• A
  • A
  • A
  • ABC
  • ABC
  • ABC
  • А
  • А
  • А
  • А
  • А
Regular version of the site

Working paper

Childbearing After Repartnering Among Russians, Russians Migrants and Estonians: Prevalence and Determinants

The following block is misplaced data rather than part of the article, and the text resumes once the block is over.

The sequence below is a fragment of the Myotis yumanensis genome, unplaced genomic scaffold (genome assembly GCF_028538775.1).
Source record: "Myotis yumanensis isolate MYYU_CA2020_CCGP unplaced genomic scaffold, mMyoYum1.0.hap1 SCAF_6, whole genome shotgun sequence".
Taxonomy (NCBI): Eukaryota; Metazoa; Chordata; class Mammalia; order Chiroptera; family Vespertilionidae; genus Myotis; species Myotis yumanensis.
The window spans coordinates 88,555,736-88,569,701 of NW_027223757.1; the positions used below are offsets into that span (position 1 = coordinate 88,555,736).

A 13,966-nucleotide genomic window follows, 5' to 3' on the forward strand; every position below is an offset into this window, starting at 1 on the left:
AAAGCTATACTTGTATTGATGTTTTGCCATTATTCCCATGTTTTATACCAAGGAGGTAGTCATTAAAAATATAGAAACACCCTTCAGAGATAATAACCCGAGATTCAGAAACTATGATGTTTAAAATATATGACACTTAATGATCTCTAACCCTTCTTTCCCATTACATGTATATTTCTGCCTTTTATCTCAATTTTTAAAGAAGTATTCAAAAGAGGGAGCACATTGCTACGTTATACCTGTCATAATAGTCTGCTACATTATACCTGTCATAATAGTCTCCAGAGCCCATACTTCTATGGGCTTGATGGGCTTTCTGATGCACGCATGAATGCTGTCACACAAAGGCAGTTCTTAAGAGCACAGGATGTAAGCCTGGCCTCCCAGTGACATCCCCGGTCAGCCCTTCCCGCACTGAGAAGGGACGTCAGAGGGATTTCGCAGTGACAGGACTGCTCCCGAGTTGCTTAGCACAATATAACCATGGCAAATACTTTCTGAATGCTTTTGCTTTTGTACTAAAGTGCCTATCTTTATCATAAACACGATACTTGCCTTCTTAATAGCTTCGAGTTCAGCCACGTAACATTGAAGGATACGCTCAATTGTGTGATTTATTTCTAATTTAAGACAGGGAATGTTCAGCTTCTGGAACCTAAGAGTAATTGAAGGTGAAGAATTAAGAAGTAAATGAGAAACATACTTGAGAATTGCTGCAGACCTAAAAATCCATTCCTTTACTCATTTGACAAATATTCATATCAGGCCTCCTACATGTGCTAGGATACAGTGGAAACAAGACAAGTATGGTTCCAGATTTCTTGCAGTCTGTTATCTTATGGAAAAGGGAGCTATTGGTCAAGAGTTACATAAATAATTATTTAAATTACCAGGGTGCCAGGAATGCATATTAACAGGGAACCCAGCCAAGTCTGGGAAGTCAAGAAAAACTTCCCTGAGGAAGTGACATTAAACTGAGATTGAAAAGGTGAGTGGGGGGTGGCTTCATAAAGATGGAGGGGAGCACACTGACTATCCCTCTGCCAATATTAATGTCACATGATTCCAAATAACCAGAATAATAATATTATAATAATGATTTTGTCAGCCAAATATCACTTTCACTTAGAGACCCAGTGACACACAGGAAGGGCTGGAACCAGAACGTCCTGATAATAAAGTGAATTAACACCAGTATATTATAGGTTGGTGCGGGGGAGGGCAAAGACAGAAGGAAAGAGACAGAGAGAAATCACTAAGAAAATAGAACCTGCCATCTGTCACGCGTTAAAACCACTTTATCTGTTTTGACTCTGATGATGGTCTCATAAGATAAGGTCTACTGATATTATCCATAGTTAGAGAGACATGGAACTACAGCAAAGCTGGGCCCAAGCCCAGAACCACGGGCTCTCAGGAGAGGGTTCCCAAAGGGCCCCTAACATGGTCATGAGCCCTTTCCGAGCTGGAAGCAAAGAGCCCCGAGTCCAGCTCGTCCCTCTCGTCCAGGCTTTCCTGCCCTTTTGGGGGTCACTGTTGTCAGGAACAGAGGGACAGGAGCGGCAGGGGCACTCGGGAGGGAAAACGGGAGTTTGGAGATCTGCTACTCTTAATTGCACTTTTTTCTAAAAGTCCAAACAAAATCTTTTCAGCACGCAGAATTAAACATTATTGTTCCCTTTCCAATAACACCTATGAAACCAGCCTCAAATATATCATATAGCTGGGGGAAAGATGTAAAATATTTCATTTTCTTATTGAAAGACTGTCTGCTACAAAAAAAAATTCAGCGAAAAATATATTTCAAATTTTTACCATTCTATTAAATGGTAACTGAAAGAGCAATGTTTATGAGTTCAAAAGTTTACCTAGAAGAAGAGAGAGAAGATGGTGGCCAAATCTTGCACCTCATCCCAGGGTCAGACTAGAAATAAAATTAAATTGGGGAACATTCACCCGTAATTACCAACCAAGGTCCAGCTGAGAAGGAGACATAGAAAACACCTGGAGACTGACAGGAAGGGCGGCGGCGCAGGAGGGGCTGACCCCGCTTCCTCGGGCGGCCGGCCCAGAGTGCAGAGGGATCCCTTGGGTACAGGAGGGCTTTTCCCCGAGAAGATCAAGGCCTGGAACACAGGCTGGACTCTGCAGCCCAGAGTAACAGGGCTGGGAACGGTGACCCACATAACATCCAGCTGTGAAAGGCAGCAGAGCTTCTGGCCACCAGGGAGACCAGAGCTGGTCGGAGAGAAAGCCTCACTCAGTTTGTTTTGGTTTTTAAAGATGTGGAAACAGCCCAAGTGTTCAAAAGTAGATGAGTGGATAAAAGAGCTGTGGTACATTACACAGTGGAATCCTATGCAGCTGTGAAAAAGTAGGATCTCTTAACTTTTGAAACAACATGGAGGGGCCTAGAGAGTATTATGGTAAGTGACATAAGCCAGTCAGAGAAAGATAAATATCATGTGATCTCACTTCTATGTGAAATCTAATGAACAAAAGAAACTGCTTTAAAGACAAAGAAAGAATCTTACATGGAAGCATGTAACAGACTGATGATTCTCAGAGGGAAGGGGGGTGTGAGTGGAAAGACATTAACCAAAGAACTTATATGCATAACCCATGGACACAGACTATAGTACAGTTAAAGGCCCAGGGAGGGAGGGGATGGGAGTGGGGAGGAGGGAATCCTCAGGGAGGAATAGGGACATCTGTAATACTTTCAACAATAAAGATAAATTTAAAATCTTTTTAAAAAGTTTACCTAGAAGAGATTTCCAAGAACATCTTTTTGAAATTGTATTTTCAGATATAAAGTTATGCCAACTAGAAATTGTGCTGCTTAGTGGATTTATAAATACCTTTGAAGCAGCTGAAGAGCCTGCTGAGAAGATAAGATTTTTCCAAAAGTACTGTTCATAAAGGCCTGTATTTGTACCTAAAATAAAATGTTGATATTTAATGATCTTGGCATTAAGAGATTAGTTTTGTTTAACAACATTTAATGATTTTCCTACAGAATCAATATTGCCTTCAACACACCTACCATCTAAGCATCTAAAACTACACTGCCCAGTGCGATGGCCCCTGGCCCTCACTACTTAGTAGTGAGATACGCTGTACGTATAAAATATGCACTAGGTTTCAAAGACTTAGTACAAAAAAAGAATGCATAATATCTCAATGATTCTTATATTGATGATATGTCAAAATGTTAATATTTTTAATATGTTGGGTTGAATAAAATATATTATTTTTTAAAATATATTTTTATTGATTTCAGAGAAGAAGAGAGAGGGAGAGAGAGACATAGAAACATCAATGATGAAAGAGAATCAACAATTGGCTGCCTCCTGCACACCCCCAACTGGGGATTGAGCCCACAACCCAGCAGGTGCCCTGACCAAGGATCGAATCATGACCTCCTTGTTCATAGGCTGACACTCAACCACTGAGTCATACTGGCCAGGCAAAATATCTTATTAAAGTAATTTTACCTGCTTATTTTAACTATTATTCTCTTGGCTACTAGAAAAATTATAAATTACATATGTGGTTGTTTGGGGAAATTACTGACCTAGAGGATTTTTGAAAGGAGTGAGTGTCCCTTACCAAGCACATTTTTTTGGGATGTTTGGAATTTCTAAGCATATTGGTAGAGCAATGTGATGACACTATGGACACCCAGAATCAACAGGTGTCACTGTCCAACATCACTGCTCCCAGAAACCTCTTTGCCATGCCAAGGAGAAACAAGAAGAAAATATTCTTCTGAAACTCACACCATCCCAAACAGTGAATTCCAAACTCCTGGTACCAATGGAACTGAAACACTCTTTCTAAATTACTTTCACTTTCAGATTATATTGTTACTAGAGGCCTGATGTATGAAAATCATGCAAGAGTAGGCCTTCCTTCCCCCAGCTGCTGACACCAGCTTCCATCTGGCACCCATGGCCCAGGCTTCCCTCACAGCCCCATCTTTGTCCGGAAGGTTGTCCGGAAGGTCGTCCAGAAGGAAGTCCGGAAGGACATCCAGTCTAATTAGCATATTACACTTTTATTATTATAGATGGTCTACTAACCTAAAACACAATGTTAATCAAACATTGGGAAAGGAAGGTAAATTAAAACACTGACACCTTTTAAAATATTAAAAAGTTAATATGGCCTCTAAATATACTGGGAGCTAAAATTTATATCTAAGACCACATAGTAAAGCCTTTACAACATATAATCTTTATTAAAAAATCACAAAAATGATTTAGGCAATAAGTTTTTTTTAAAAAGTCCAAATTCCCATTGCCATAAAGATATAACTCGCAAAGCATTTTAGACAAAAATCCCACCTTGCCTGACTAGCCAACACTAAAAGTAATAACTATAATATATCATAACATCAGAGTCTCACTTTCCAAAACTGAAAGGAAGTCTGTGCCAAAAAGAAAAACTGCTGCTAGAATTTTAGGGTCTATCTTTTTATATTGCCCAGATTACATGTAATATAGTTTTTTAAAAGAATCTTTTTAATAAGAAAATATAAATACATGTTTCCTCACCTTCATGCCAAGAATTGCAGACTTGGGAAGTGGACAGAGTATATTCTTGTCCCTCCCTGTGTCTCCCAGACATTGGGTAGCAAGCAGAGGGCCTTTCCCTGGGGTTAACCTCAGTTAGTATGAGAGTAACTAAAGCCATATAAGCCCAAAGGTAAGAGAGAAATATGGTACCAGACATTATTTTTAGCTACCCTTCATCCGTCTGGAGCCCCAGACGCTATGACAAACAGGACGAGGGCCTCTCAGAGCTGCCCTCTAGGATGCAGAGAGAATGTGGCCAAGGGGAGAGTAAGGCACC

The collapse of the USSR and structural changes in society gave rise to family and marriage transformations in Russia and other post-Soviet countries of Eastern Europe. Estonia is among the examples of rapid marriage transformation and the spread of cohabitations and extramarital births. At the same time, throughout the post-war era Estonia accepted Russian migrants. Studies show that the adaptation of the Russian population in Estonia proceeds slowly, and that patterns of matrimonial behavior among the Russian migrants and their descendants in Estonia are closer to patterns of ethnic Russians in Russia. In this study, the Generation and Gender Survey data for Russia (2004) and Estonia (2005) were used to analyze the prevalence of first and second childbirths in first and higher-order unions and the determinants of fertility after repartnering among the Russian and Estonian populations in Estonia and Russians in Russia. We consider the impact of partners’ age and parenthood status at the beginning of higher-order unions, as well as social variables (e.g. education, type of settlement and ethnicity).  The results show that the contribution of higher-order unions to total fertility increased significantly in all studied populations. However, first childbirths in high-order unions are rare among both the Russians and the Estonians, second births after repartnering are more widespread among Russians in Russia. Divorces and separations significantly increase the interval between first and second births, but there is no difference in time interval duration between the three considered population groups. The determinants of childbearing among Russians in Russia and Estonia in higher-order unions are very similar: they are the age of women, the type of habitation and the initial nature of the union. The effect of the parenthood status and marriage cohort is individual for each population group: in Russia, if a male partner has no child(ren) from previous relationships, the couple has a higher chance of having a mutual child. The probability of childbearing after repartnering significantly increased in 1990-1999 in Estonia.